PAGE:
Plant seed per foot, not bu. per acre. There can easily be a 30% to 40% difference in seed size dependent on variety and lot; but typically it takes 120-130 lb seed/ac to hit our maximum seeding rate targets. Calibrate drill on hard ground where you can count seed. Shoot for 21-22 seed per row ft. on 7" rows (12/ft. on 4", 18/ft. on 6", 24/ft. on 8"). For broadcast seeding, shoot for 36 - 40 seed/ft2. These are high management seeding rates. Wheat compensates well for reduced seed rates and even skips in plant stands. Equivalent yields have been obtained with half seeding rates (18/ft2) and even 18-inch row skips on 15% of the field area. Don’t give up on reduced stands. Maximum seeding rates can reduce barley yellow dwarf yield loss and provides some insurance against poor emergence.
Some seed companies now list seed size (seed/lb) on the bag. The following table is useful for determining how much seed to purchase, checking whether the drill is putting out the correct rate, and for calibrating broadcast seeding. If no information is available on seed size, a good mid-range guess for the amount of seed to purchase is 120 lb per acre.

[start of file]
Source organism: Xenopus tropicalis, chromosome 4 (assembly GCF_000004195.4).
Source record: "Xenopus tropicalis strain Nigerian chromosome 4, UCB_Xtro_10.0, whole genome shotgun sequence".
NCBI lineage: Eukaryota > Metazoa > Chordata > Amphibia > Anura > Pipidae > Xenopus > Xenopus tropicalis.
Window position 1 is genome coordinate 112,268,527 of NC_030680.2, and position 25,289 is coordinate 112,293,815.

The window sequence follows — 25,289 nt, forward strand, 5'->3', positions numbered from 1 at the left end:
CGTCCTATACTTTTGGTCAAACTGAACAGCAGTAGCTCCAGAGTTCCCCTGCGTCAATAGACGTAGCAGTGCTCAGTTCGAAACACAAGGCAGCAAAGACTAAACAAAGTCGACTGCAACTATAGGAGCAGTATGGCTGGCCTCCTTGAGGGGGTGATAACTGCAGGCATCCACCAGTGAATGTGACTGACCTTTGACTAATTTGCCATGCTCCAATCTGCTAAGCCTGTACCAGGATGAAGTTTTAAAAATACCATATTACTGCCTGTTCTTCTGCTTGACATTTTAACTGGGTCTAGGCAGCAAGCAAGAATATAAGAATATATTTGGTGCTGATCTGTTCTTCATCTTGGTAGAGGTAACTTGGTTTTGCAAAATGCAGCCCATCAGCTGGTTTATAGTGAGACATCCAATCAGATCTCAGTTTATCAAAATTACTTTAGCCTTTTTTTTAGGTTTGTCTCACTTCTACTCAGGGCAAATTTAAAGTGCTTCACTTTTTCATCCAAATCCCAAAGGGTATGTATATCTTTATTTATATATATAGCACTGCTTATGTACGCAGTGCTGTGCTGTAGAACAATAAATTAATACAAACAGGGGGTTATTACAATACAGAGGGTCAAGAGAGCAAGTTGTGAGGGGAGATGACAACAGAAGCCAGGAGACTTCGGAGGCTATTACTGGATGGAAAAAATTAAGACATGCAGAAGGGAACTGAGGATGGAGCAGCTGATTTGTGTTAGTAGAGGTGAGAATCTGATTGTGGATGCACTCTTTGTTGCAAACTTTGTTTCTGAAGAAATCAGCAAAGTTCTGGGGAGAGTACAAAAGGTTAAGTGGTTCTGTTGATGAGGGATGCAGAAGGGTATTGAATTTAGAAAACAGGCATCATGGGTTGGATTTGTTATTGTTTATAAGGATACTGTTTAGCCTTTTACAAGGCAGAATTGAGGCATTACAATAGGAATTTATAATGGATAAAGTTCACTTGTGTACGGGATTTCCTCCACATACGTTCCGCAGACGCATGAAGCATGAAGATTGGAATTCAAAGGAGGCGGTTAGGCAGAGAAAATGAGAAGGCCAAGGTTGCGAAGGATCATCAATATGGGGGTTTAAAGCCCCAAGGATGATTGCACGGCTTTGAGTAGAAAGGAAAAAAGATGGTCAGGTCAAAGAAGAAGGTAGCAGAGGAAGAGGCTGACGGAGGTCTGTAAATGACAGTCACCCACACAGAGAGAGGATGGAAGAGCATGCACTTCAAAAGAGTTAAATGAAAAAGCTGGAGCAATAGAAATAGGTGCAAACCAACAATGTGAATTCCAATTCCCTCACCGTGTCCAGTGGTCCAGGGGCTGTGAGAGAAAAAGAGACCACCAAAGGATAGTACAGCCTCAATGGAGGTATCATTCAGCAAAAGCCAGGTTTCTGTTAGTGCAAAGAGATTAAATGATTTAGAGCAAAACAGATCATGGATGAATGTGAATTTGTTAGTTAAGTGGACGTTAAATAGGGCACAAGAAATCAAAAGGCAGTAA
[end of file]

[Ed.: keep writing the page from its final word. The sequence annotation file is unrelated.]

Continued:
It matters. A good target is 1" to 1.5" deep. Over 2" can reduce tiller vigor, particularly if heavy rain prior to emergence washes more soil over the seed.
Planting date is always a compromise between yield potential and frost / pest risks. Early planting can raise yield potential by increasing productive tiller count, promoting a larger plant, and prolonging the grain fill period; but early planting also exposes you to greater risk from spring freezes, Hessian fly, and aphid-transmitted barley yellow dwarf virus. For example, at Blackville it is risky to plant before Nov. 15, and we should try to finish by Dec. 1. In the northern coastal plain of S.C. the optimal planting date is about two weeks earlier (Nov. 1). Plant earlier-maturing varieties last to reduce freeze risk.